The state of Connecticut offered Newtown a $49,250,000 grant in order to build a new elementary school. Newtown allowed all registered residents – via a referendum – to vote on whether they should use the money “for architectural and engineering services for the design of a new elementary school in Sandy Hook, demolition of existing school and for the construction of said school and the acquisition of two parcels of land for the purpose of relocating the entrance of said school”. If they had voted “no”, Newtown would lose the grant and they would be forced to find “other alternatives would have to be found for the entire elementary school population of Sandy Hook”. Not surprisingly, the referendum passed with 89% approval. You can view the results here:


The reason given for the demolition was not “asbestos abatement”. That doesn’t even make much sense as asbestos can be abated (lessened or removed entirely, which is the literal definition of “abatement”) without demolishing the entire building. In fact, that was explored as a possibility. The actual reason for the demolition was the cost of making the necessary repairs to the school as well as bringing it up to code, etc, would have been too expensive for the small town. From the referendum Q&A:

Analysis of the renovate vs. build new by the Advisory Committee showed that costs to renovate this 56 year old building, bring it up to code, eliminate the portables, make it energy efficient, provide necessary safety features, and more, generated a cost almost at the same level of new building construction.

The asbestos abatement is for hazardous materials removal, so that the building can be safely demolished without spreading asbestos everywhere.

“Bestech will spend this weekend beginning demolition, working wing-by-wing as asbestos is removed from each section of the school, according to WTNH. First Selectman Pat Llodra told WTNH no materials from the old school building would leave the site.

“It might become part of the base for the new road or the foundation, or you know, the contractors will make the decision how best to use those materials,” she said.

Llodra told Patch abatement, which began earlier this month, is necessary before demolition can begin.

“We have to get rid of the hazardous materials on the site before we can do anything else,” she said.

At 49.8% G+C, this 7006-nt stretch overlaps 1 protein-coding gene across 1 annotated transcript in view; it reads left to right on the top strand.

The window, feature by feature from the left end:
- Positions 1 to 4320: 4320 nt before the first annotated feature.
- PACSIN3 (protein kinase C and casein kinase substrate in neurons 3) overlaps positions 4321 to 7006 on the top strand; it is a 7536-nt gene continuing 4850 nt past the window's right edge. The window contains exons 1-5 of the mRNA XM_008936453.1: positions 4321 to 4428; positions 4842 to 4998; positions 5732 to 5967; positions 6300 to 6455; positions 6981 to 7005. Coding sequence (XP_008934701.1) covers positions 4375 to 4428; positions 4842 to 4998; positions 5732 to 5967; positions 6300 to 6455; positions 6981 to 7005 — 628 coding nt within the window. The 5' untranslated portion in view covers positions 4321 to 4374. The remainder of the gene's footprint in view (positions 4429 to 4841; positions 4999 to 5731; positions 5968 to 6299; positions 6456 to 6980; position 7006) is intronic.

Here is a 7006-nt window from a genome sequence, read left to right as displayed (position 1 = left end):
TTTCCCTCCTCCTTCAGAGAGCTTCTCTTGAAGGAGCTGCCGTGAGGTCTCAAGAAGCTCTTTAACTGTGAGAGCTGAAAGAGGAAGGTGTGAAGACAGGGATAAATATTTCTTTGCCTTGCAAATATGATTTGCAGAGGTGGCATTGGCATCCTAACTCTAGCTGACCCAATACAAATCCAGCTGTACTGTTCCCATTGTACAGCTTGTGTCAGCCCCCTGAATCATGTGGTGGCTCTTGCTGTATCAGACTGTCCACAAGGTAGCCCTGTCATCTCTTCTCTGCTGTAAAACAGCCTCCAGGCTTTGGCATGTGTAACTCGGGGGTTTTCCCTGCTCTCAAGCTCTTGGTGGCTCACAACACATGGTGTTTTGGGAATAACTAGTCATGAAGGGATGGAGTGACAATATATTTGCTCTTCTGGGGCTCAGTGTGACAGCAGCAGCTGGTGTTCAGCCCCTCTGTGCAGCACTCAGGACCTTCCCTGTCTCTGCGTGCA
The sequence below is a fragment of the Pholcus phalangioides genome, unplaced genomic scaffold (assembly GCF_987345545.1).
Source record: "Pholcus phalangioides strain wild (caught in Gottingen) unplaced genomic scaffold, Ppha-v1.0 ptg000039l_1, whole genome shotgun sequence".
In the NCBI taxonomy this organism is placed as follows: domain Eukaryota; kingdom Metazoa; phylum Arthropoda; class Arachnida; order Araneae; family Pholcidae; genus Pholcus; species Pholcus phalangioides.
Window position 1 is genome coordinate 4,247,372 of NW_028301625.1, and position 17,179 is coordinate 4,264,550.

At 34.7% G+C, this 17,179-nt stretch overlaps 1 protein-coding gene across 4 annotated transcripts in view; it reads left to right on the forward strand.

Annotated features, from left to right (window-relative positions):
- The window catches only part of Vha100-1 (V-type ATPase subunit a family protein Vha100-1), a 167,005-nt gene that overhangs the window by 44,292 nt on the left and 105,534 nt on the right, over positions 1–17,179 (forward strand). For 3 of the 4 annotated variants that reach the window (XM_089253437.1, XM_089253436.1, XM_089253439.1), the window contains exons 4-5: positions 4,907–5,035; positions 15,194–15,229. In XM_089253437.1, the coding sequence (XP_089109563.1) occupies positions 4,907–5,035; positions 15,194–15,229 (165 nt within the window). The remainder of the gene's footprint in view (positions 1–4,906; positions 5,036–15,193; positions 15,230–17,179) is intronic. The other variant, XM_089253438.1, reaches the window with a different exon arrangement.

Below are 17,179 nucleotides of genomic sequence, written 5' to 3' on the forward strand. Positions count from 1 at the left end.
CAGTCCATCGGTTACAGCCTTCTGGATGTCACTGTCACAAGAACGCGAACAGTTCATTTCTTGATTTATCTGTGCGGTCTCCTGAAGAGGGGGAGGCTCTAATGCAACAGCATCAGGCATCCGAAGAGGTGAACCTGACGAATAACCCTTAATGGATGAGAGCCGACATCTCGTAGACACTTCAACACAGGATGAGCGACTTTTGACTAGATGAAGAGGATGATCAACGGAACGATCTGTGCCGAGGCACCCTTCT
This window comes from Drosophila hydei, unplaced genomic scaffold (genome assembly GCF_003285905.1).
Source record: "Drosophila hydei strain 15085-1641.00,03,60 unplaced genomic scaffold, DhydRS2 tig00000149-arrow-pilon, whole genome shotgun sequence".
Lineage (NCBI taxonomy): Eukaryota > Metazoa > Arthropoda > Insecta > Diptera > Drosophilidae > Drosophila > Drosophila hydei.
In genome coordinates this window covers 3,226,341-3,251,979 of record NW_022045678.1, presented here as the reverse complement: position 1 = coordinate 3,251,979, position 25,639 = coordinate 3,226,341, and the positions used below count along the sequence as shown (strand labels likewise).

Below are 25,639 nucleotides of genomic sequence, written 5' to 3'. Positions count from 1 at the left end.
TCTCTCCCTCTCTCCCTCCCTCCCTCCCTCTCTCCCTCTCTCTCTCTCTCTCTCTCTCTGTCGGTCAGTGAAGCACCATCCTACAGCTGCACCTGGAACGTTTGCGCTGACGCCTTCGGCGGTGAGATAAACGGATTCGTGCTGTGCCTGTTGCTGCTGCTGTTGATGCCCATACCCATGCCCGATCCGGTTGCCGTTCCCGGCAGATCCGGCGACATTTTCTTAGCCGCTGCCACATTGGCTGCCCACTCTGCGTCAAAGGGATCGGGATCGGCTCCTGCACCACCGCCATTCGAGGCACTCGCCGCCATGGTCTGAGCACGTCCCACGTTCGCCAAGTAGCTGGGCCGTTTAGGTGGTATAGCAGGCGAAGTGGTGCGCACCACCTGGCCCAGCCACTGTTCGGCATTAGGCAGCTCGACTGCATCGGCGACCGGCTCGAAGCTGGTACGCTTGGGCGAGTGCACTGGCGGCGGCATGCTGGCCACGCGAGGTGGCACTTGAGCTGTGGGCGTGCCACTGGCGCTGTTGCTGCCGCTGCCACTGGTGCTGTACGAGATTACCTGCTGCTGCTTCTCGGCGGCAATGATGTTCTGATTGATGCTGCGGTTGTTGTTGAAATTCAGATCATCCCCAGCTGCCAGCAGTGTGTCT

“Classrooms and hallways were used for storage, jammed with furniture and office supplies. Then there is this photo of a pile of dust underneath an alleged bullet hole in a wall outside Room 1C, which looks suspiciously like the debris from someone drilling a pretend “bullet” hole into the ceramic wall-tile.” pg. 32

This is a very dumb claim, but I somehow spent so much time on it that I spun it out into it’s own post.

As for the “pile of dust” claim, I’m actually a bit confused as to what “Dr. Eowyn” is implying here: is she suggesting that a bullet striking ceramic tile would not produce dust? I don’t understand how this could only be made with a drill. Were the numerous bullet holes and dings noted in my article on chapter one also made with a drill? Wouldn’t that be incredibly time consuming? Why not just use a real gun? If the school is abandoned, what’s the harm?

“Arguably, the most compelling evidence that SHES had long been abandoned before the 2012 massacre is the testimony from the Internet Archive’s Wayback Machine of the school’s lack of of Internet activity from the beginning of 2008 through all of 2012.” pg. 34

Oh, wow. Old people and the Internet, am I right? “Dr. Eowyn” attributes this particular piece of stupidity to either “Jungle Server” or “Jungle Surfer”, though I’m not sure which one is correct because she writes both. How many people had eyes on this thing again?

Anyway, you can read a thorough breakdown of this claim in “The Most Compelling Evidence” In “Nobody Died At Sandy Hook” Is A Total Bust.